The wonder of the trillium is in its threeness: three simple, perfect leaves topped by three creamy petals. These elegantly understated plants often look somewhat otherworldly next to the other, more casual woodland flowers, and stumbling upon them always feels a bit like discovering a secret.

The trillium is the subject of widely varying lore, but modesty, simplicity, and evanescence are the recurring themes. Like all spring ephemerals it makes a brief vernal appearance under the leafless trees before disappearing under the roar of summertime foliage. What makes the wild trillium more elusive (and in some places threatened or endangered) is its fragility: it takes up to 15 years for a plant to flower, and if a plant is damaged or a flower is picked, it can take up to 7 years for the plant to recover.

In search of this springtime friend, we journeyed to the Jefferson National Forest, to a set of trails on which we had noted clumps of the foliage on a late-spring trip several years before. Late on a Saturday afternoon, we parked at the small lot where the Apple Orchard Falls and Cornelius Creek trail heads originate, then hiked a short distance along Cornelius Creek to camp for the night. At daybreak, we headed back down to the Apple Orchard Falls trail head and began making our way up the mountain. It wasn’t long before we sighted our quarry, and soon the path was lined with the fabled foliage and flowers:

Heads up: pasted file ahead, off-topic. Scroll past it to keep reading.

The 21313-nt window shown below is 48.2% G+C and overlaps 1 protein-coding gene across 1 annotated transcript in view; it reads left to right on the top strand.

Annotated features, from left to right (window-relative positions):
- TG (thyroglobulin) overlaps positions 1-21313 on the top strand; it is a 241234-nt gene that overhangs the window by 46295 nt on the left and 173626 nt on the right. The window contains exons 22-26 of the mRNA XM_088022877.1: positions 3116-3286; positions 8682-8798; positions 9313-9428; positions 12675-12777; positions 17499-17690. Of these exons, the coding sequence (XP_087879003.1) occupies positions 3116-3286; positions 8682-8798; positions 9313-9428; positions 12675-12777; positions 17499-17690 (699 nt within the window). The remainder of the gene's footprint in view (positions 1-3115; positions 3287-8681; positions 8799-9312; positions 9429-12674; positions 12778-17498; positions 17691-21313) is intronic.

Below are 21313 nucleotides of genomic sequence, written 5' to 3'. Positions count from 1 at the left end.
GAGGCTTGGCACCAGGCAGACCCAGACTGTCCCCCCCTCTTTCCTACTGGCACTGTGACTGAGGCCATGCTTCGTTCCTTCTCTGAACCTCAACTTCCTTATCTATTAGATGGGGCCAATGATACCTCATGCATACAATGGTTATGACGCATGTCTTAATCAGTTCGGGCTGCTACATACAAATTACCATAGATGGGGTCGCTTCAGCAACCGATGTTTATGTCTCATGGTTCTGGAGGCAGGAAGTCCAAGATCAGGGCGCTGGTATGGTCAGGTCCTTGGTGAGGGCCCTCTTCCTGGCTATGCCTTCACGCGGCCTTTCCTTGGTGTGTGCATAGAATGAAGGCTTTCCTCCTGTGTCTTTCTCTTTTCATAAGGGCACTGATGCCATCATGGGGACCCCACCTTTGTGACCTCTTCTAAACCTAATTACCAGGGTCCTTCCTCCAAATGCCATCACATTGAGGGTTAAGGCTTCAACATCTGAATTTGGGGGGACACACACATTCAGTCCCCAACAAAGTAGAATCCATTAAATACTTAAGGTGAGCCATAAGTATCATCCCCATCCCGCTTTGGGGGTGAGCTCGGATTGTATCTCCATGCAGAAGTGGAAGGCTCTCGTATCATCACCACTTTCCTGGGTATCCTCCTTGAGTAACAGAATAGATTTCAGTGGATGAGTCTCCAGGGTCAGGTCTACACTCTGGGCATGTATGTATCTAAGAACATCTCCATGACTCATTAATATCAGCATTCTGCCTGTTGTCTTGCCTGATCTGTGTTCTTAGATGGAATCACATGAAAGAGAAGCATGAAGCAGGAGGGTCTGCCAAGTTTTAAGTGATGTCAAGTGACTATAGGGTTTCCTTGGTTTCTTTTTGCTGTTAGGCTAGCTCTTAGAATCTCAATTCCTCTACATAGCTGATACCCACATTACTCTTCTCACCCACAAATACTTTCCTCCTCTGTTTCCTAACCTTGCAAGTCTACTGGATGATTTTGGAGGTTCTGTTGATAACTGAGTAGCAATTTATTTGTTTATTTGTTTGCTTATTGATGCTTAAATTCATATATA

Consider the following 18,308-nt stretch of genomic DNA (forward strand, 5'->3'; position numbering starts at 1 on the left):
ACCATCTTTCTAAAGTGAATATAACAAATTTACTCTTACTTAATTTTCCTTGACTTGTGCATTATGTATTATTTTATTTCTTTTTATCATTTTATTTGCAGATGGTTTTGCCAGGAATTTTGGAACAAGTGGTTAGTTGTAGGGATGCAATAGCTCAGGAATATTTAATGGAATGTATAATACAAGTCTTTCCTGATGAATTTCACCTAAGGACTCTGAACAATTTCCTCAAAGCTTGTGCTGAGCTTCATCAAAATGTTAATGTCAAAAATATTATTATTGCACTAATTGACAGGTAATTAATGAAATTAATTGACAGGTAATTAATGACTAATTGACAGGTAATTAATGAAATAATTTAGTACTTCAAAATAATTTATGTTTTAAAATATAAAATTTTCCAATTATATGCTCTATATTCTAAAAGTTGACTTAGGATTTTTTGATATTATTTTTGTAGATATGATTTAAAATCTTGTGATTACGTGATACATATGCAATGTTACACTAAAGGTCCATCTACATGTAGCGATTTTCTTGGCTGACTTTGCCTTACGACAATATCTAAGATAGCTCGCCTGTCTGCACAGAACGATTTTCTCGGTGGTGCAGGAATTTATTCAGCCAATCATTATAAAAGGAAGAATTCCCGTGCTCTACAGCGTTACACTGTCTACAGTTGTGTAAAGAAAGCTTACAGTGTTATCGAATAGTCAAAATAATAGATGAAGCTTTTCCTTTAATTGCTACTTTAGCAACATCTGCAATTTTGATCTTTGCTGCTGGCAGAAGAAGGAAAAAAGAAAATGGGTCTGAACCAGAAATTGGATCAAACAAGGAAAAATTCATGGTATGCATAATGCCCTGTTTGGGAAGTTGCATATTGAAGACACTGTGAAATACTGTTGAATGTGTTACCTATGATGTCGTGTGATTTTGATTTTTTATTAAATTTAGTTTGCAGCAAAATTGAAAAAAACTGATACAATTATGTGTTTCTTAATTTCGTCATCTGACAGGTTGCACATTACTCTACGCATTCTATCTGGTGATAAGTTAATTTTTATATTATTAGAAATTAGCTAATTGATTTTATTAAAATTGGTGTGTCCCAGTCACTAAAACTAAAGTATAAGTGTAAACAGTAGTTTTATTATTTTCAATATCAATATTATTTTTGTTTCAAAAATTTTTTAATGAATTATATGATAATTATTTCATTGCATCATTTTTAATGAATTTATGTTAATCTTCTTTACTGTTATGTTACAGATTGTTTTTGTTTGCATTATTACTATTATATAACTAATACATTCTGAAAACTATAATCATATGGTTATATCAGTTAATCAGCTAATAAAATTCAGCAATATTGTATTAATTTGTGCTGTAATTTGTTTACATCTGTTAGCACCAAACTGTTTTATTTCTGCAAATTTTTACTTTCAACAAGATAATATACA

This circuit hike offers some of the best stream scenery in Virginia, and as the trilliums became fewer the waterfalls stepped up their game. An early teaser is this lovely moss-covered cove:


A quick, steep hike from here landed us at the base of Apple Orchard Falls in all its early-morning glory:


Past Apple Orchard Falls, we traveled a fire road a mile or so before connecting to the Cornelius Creek Trail, where the creek winds through fairy-tale woods, showing off all the way:



The small, early green leaves shimmered like emerald droplets in the hushed forest as we descended along Cornelius Creek. Occasional trillium flowers dotted the path, standing in serene stillness at the edges of slowly encroaching shade. Like everything in the forest, the trillium flower cannot last; but it has a much shorter time to entrance us. Its beauty is in its modesty, yes, and its simplicity–and in its passing.


2 thoughts on “Threeness

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